This is the second and concluding part of TK Srinivas Chari’s review of my book. The review appeared in Madras Musings. The first part is here
In the 1930s, the seed for the giant Amalgamations Group was sown after S. Anantharamakrishnan, J to most people, became Company Secretary of Simpson’s. Among his achievements over the next 20 years were the setting up of India Pistons in July 1949, the first auto ancillary unit in India, founding Tractors and Farm Equipment (TAFE), and acquiring Addison’s, George Oakes, Higginbotham’s and Associated Printers.
In 1961, there came another acquisition. Control of T. Stanes & Co passed to the Amalgamations Group. But Eric Stanes continued as Chairman & Managing Director till March 1964. The take-over followed J’s visits to Stanes’ Coimbatore units and its Tudiyalur Manure Works. J assured both British and Indian employees in the company that their jobs would be safe. His promises were kept. In fact, the person who took J around the Tudiyalur Works, K.S. Hegde, is its Managing Director today.
J closely monitored the transition to see if his vision was being implemented, but did not live to become Chairman of Stanes. The hard work he had put in promoting South Indian industry took a toll of his health. After a heart attack in 1963, he passed away in April 1964. While M.V. Venkataraman, No. 2 in Amalgamations, became its Chairman, M.S. Ramaswamy, who had joined the Stanes Group in 1926 as an accountant, became the Chairman of Stanes. In 1940, he had been the first Indian to become a Director on the Board of Stanes.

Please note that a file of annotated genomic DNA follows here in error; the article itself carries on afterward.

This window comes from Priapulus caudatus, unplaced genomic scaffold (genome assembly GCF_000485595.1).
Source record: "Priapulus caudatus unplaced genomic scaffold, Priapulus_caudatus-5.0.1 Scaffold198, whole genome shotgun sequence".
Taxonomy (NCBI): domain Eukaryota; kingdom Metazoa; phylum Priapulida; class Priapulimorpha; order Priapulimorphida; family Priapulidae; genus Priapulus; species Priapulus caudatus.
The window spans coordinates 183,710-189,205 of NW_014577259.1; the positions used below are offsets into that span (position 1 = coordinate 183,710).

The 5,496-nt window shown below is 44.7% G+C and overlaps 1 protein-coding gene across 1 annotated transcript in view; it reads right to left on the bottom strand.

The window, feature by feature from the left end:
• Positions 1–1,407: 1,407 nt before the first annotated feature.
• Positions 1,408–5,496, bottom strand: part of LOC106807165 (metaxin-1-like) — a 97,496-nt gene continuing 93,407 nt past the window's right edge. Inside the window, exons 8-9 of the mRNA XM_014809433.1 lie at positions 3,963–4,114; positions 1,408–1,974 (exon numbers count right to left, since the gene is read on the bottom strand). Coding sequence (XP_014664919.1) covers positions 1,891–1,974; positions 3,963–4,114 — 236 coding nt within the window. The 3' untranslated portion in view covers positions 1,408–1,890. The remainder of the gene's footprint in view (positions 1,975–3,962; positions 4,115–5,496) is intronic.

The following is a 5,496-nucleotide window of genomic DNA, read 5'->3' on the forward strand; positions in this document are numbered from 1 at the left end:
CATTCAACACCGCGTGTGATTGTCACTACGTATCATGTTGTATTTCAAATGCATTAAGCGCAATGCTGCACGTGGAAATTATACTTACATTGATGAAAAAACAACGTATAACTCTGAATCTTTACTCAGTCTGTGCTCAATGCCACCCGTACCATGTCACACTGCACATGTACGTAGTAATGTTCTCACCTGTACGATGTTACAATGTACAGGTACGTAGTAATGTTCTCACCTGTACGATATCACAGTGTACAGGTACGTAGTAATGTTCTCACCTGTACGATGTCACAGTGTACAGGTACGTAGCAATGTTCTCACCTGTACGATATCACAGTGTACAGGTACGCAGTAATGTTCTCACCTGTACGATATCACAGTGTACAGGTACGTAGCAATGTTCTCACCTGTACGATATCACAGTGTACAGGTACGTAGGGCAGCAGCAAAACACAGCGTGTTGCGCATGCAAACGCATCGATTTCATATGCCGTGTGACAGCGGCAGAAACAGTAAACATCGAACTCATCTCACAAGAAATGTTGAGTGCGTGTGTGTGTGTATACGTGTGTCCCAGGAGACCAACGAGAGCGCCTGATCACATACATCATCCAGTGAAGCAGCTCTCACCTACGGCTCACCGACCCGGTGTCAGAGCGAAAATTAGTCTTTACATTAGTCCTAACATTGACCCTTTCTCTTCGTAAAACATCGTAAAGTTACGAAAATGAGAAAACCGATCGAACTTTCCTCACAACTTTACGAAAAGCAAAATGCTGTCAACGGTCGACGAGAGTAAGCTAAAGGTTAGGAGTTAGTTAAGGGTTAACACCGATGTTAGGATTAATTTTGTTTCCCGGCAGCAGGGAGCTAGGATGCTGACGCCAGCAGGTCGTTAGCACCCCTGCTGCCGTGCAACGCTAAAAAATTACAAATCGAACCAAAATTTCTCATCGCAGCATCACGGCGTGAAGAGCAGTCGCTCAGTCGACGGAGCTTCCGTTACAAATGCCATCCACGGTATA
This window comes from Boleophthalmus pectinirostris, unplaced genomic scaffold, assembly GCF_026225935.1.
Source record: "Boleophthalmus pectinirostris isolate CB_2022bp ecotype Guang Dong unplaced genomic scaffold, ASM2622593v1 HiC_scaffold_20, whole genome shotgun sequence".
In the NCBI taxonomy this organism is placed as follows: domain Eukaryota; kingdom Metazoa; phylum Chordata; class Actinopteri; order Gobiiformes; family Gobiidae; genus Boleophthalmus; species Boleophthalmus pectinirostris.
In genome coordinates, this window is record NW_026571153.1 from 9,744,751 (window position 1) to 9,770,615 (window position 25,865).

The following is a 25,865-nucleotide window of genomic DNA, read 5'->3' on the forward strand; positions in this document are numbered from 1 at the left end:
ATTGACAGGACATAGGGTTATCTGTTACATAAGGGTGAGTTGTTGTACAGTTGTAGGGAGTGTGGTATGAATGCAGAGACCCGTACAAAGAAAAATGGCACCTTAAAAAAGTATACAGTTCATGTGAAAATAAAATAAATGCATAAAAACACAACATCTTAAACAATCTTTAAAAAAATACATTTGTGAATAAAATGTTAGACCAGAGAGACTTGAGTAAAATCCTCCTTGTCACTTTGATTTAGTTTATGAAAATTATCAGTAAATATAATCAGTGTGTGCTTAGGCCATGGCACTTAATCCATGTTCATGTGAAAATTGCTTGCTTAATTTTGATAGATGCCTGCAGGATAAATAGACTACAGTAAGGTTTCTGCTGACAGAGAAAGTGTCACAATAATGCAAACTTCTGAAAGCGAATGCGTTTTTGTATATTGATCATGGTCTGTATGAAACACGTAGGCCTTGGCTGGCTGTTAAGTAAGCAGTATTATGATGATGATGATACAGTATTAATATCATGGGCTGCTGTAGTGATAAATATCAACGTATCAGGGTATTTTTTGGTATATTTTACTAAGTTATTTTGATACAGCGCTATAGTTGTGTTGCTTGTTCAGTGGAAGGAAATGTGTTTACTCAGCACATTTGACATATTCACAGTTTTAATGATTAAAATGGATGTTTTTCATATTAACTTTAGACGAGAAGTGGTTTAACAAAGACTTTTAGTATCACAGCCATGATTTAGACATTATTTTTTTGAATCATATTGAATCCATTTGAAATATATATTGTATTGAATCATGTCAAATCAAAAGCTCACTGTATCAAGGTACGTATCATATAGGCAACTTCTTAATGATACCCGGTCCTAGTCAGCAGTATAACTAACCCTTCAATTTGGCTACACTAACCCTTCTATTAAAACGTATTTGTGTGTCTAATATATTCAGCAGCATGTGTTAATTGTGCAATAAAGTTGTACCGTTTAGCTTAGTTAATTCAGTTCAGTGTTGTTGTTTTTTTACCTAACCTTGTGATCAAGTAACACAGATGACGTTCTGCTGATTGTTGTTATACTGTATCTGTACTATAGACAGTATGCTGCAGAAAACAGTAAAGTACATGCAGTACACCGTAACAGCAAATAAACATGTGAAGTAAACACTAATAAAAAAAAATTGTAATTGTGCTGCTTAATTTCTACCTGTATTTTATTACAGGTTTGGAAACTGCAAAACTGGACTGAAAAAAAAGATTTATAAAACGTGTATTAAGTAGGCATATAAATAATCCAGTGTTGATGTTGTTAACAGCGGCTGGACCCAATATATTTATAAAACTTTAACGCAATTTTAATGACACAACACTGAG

On the business front, not losing focus on its growth during its transition, Stanes took up the dealership of the Jawa motorcycle in 1961. Jawa was being produced in Mysore under licence from Czechoslovakia. It was a vehicle ideally suited for estate managers in hilly terrains. Stanes also started focussing on distributing chemical fertilisers for food crops in addition to plantation crops. The start of the Green Revolution in the country motivated Stanes to use its vast dealer network and name to sell more fertilisers and distribute throughout Tamil Nadu pesticides imported and produced by CIBA Geigy and Indofil Chemicals (in Kerala and Karnataka). Later, Indofil marketed Stanes’ products in North-East India.
In 1966, J’s elder son, A. Sivasailam was inducted into the board of Stanes and was joined by his younger brother Krishnamoorthy in 1968. In 1975, Sivasailam became Chairman of Stanes.
The 1970s was the period when those in the Company’s higher echelons today joined the Company and witnessed its growth. P.S. Bopiah, Executive Director, Operations, recalls the tenure of the disciplinarian J.V.K. Rao, brought in from Indian Oil as Director and General Manager. Within a year of Rao joining, sales moved up from Rs.1 to 5 crore. Rao gave new entrant K. Sridharan (now Senior Vice President, Product Promotion and New Product Development) the task of expanding the dealer network. The expanding network saw Stanes moving into territories from Andhra to Haryana. It also saw the birth of the Consumer and Industrial Products Division. D. Johnson, now General Manager, Export Promotion, who joined in 1984, recalls then freelancing for Stanes because a good sales performer was rewarded with a Jawa motorcycle, a vehicle he longed for. Noticing that the farmers of Thanjavur were rarely to be seen in the fields because they were running businesses in nearby towns, he met them in the evenings and bagged orders. He not only succeeded in being taken on the Stanes’ payroll, but got his dream bike as well.